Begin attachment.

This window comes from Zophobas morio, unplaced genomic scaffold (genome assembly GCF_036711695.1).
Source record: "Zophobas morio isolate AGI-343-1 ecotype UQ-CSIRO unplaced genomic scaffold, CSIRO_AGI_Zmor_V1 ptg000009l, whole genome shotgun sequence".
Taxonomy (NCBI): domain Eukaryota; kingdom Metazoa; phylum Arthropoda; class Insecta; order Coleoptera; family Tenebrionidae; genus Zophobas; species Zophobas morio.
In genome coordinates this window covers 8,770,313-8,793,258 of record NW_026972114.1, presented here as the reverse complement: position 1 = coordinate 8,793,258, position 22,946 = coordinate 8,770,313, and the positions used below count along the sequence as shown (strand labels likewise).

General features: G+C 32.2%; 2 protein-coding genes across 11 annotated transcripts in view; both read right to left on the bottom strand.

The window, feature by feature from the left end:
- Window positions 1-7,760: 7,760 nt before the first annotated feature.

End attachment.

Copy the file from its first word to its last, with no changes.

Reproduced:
This window comes from Zophobas morio, unplaced genomic scaffold (genome assembly GCF_036711695.1).
Source record: "Zophobas morio isolate AGI-343-1 ecotype UQ-CSIRO unplaced genomic scaffold, CSIRO_AGI_Zmor_V1 ptg000009l, whole genome shotgun sequence".
Taxonomy (NCBI): domain Eukaryota; kingdom Metazoa; phylum Arthropoda; class Insecta; order Coleoptera; family Tenebrionidae; genus Zophobas; species Zophobas morio.
In genome coordinates this window covers 8,770,313-8,793,258 of record NW_026972114.1, presented here as the reverse complement: position 1 = coordinate 8,793,258, position 22,946 = coordinate 8,770,313, and the positions used below count along the sequence as shown (strand labels likewise).

General features: G+C 32.2%; 2 protein-coding genes across 11 annotated transcripts in view; both read right to left on the bottom strand.

The window, feature by feature from the left end:
- Window positions 1-7,760: 7,760 nt before the first annotated feature.